I’m sticking my neck out again. It’s a great way to learn. Are you a champion of the conference curator? Chop away in the comments below.

Photo attribution Flickr user nikk_la

The myth of control

apple1984

Misconception 7: Conflict is bad…The reality is that whenever you have more than one living person in a room, you’ll have more than one set of interests, and that’s not a bad thing.
—The Change Handbook by Peggy Holman, Tom Devane, and Steven Cady

Why do we cling to traditional event structure? One powerful reason is because we want to avoid dealing with messy differences of opinion. When we give attendees the power to choose what happens at our conferences, people are going to disagree. And when people disagree, there’s the possibility of controversy and conflict. Who’d want that at their event?

Perhaps you believe that learning is some kind of linear process that happens painlessly. That’s certainly the paradigm we’re fed in school. Even though most of us struggle to learn there, the underlying message is usually “if you were smart enough, this would be easy”.

If you do believe that conference learning should be painless, let me ask you this. Think for a moment about the most important things you’ve learned in your life. How many of them came to you in the absence of disagreement, pain, or conflict? And how many of them did you learn while sitting in a room listening to someone talk for an hour?

Do you want your conferences to maximize learning, even at the cost of some disagreement or discomfort? Or would you rather settle for a safe second best?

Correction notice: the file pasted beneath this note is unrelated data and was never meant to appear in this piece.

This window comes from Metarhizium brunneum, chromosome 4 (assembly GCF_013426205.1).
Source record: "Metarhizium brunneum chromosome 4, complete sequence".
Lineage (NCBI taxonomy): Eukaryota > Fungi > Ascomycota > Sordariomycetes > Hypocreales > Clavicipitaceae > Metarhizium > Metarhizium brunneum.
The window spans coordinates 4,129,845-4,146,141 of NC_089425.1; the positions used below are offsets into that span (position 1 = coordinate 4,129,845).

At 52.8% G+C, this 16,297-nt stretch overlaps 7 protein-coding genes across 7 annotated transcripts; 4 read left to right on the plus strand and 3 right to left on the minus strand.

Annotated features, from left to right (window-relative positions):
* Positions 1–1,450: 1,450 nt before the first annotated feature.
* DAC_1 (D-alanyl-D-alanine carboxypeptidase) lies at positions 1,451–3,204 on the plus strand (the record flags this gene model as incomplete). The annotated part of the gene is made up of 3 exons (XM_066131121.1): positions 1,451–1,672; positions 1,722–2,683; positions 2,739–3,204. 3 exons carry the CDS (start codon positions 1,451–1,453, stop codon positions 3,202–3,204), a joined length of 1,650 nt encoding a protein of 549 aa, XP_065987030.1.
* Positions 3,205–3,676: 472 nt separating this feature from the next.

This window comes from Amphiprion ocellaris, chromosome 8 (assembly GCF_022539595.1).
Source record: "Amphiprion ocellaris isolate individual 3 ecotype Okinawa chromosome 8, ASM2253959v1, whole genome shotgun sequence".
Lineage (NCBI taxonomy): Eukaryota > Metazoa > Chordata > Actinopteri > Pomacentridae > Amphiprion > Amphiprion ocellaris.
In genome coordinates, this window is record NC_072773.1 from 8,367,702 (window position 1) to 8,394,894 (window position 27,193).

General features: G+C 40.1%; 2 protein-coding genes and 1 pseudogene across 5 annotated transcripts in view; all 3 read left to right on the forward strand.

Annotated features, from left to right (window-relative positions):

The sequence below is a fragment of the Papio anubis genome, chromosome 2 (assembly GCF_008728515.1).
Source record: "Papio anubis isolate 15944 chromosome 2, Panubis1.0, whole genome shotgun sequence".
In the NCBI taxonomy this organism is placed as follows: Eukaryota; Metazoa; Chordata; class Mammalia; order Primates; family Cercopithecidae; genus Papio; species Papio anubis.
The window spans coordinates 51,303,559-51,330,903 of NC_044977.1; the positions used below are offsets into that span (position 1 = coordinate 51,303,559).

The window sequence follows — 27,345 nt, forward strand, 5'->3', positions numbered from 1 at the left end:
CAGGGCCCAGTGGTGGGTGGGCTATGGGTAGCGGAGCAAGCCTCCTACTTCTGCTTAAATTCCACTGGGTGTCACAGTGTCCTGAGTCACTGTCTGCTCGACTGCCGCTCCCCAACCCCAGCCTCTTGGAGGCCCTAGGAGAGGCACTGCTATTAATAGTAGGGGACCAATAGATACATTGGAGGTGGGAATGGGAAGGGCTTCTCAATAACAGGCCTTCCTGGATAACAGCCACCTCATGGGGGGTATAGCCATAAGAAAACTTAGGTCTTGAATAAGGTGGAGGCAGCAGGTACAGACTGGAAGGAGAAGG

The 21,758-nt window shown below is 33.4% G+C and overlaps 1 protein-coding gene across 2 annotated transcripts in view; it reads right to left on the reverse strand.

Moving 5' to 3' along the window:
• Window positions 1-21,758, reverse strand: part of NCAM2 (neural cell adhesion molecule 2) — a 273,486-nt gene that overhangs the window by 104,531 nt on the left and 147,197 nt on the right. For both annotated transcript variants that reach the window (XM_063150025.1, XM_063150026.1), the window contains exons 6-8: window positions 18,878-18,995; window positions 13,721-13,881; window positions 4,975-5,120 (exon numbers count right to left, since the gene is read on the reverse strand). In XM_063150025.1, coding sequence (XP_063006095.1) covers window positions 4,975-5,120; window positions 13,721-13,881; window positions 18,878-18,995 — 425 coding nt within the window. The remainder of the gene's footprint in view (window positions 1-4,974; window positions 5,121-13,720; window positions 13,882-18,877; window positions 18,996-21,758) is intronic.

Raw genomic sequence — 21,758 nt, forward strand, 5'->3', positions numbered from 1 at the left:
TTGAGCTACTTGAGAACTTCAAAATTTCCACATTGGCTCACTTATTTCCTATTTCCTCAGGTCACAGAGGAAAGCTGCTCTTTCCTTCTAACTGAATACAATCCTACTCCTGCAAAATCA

We are scared about not having control in our lives and at our events. That’s why we lock down our conferences, forcing their essence into tightly choreographed sessions. Attendees are carefully restricted to choosing, at most, which concurrent session room they’ll sit in.

The reality is that you never had control to begin with, just the semblance. You’ve been kidding yourself all these years. Unless your constituency is bound to your event via a requirement to earn CEUs, members can withhold their attendance or avoid sessions at will.

Fortunately, there are multiple ways to give up the unnecessary control exercised at traditional conferences and give attendees the freedom and responsibility to make the event theirs. All participant-driven event formats like Open Space, Conferences That Work, and Future Search treat attendees like intelligent adults.

What’s amazing to discover is how liberating these event designs are for conference organizers too. When we give up over-control, we become largely freed of the responsibility to choose the content, format, and instigators of our conference sessions, concentrating instead on supervisory, facilitation, and support roles. Yes, the result is an event that is less predictable, and often more challenging. But the richer experience, the creation of an event that reflects what participants truly need and want, and the joy of uncovered valuable, unexpected, appropriate learning make it all worthwhile for everyone involved.